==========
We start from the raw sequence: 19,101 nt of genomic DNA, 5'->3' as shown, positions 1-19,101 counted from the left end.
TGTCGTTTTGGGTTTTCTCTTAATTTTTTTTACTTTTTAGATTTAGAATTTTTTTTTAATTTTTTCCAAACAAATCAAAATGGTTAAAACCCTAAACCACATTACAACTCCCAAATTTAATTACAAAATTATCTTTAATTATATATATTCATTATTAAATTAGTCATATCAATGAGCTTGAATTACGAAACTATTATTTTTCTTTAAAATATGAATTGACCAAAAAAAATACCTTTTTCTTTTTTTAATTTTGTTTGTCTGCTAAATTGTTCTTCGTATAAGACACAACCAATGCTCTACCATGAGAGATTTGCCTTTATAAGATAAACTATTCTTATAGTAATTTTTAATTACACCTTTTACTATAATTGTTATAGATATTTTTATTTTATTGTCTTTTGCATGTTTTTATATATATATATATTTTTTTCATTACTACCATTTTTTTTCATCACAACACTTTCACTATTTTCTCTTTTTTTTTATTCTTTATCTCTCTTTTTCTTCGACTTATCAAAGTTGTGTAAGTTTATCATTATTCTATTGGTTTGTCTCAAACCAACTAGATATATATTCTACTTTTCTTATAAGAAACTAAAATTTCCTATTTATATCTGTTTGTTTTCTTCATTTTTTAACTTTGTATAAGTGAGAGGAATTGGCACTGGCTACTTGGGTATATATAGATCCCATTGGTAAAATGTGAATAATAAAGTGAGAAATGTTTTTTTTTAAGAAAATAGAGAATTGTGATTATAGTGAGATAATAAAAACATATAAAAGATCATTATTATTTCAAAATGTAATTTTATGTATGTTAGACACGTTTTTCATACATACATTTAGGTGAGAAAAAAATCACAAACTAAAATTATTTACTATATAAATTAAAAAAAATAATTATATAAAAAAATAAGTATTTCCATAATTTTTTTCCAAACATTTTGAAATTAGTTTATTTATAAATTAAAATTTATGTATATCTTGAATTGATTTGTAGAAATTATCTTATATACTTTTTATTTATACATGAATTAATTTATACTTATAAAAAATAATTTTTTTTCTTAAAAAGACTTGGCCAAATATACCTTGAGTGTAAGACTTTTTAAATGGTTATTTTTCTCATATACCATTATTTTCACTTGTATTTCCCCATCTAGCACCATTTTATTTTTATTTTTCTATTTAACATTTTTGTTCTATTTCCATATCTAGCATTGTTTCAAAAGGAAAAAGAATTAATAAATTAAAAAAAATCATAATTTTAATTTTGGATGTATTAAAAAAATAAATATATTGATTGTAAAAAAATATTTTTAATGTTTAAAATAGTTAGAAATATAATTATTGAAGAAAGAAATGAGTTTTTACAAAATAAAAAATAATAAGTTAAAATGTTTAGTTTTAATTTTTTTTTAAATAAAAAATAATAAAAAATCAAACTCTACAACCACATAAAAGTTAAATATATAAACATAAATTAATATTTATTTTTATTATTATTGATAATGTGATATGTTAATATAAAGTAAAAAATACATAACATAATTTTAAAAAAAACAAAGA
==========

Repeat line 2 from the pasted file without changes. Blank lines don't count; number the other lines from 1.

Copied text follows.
TGTCGTTTTGGGTTTTCTCTTAATTTTTTTTACTTTTTAGATTTAGAATTTTTTTTTAATTTTTTCCAAACAAATCAAAATGGTTAAAACCCTAAACCACATTACAACTCCCAAATTTAATTACAAAATTATCTTTAATTATATATATTCATTATTAAATTAGTCATATCAATGAGCTTGAATTACGAAACTATTATTTTTCTTTAAAATATGAATTGACCAAAAAAAATACCTTTTTCTTTTTTTAATTTTGTTTGTCTGCTAAATTGTTCTTCGTATAAGACACAACCAATGCTCTACCATGAGAGATTTGCCTTTATAAGATAAACTATTCTTATAGTAATTTTTAATTACACCTTTTACTATAATTGTTATAGATATTTTTATTTTATTGTCTTTTGCATGTTTTTATATATATATATATTTTTTTCATTACTACCATTTTTTTTCATCACAACACTTTCACTATTTTCTCTTTTTTTTTATTCTTTATCTCTCTTTTTCTTCGACTTATCAAAGTTGTGTAAGTTTATCATTATTCTATTGGTTTGTCTCAAACCAACTAGATATATATTCTACTTTTCTTATAAGAAACTAAAATTTCCTATTTATATCTGTTTGTTTTCTTCATTTTTTAACTTTGTATAAGTGAGAGGAATTGGCACTGGCTACTTGGGTATATATAGATCCCATTGGTAAAATGTGAATAATAAAGTGAGAAATGTTTTTTTTTAAGAAAATAGAGAATTGTGATTATAGTGAGATAATAAAAACATATAAAAGATCATTATTATTTCAAAATGTAATTTTATGTATGTTAGACACGTTTTTCATACATACATTTAGGTGAGAAAAAAATCACAAACTAAAATTATTTACTATATAAATTAAAAAAAATAATTATATAAAAAAATAAGTATTTCCATAATTTTTTTCCAAACATTTTGAAATTAGTTTATTTATAAATTAAAATTTATGTATATCTTGAATTGATTTGTAGAAATTATCTTATATACTTTTTATTTATACATGAATTAATTTATACTTATAAAAAATAATTTTTTTTCTTAAAAAGACTTGGCCAAATATACCTTGAGTGTAAGACTTTTTAAATGGTTATTTTTCTCATATACCATTATTTTCACTTGTATTTCCCCATCTAGCACCATTTTATTTTTATTTTTCTATTTAACATTTTTGTTCTATTTCCATATCTAGCATTGTTTCAAAAGGAAAAAGAATTAATAAATTAAAAAAAATCATAATTTTAATTTTGGATGTATTAAAAAAATAAATATATTGATTGTAAAAAAATATTTTTAATGTTTAAAATAGTTAGAAATATAATTATTGAAGAAAGAAATGAGTTTTTACAAAATAAAAAATAATAAGTTAAAATGTTTAGTTTTAATTTTTTTTTAAATAAAAAATAATAAAAAATCAAACTCTACAACCACATAAAAGTTAAATATATAAACATAAATTAATATTTATTTTTATTATTATTGATAATGTGATATGTTAATATAAAGTAAAAAATACATAACATAATTTTAAAAAAAACAAAGA